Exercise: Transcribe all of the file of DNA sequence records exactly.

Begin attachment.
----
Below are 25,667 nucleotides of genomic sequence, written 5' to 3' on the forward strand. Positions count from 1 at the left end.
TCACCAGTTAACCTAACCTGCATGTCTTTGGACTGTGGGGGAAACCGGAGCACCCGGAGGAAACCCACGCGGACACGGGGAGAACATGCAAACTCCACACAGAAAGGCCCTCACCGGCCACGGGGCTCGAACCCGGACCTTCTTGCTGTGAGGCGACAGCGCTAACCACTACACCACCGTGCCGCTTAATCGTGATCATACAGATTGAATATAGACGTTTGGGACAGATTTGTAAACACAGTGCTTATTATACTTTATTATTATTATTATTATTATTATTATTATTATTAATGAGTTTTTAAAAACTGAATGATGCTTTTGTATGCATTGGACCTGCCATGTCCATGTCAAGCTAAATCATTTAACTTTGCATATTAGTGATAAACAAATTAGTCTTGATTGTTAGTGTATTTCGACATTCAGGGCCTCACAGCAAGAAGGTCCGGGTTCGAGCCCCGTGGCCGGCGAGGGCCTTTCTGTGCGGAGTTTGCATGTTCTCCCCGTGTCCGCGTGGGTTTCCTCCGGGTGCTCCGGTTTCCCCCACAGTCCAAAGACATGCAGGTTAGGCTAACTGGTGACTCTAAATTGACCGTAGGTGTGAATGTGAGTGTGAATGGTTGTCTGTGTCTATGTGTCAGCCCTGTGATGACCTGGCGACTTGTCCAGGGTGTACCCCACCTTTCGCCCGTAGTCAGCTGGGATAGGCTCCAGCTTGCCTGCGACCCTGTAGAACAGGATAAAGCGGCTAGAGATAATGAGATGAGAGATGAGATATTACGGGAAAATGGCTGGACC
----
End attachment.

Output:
Below are 25,667 nucleotides of genomic sequence, written 5' to 3' on the forward strand. Positions count from 1 at the left end.
TCACCAGTTAACCTAACCTGCATGTCTTTGGACTGTGGGGGAAACCGGAGCACCCGGAGGAAACCCACGCGGACACGGGGAGAACATGCAAACTCCACACAGAAAGGCCCTCACCGGCCACGGGGCTCGAACCCGGACCTTCTTGCTGTGAGGCGACAGCGCTAACCACTACACCACCGTGCCGCTTAATCGTGATCATACAGATTGAATATAGACGTTTGGGACAGATTTGTAAACACAGTGCTTATTATACTTTATTATTATTATTATTATTATTATTATTATTATTAATGAGTTTTTAAAAACTGAATGATGCTTTTGTATGCATTGGACCTGCCATGTCCATGTCAAGCTAAATCATTTAACTTTGCATATTAGTGATAAACAAATTAGTCTTGATTGTTAGTGTATTTCGACATTCAGGGCCTCACAGCAAGAAGGTCCGGGTTCGAGCCCCGTGGCCGGCGAGGGCCTTTCTGTGCGGAGTTTGCATGTTCTCCCCGTGTCCGCGTGGGTTTCCTCCGGGTGCTCCGGTTTCCCCCACAGTCCAAAGACATGCAGGTTAGGCTAACTGGTGACTCTAAATTGACCGTAGGTGTGAATGTGAGTGTGAATGGTTGTCTGTGTCTATGTGTCAGCCCTGTGATGACCTGGCGACTTGTCCAGGGTGTACCCCACCTTTCGCCCGTAGTCAGCTGGGATAGGCTCCAGCTTGCCTGCGACCCTGTAGAACAGGATAAAGCGGCTAGAGATAATGAGATGAGAGATGAGATATTACGGGAAAATGGCTGGACC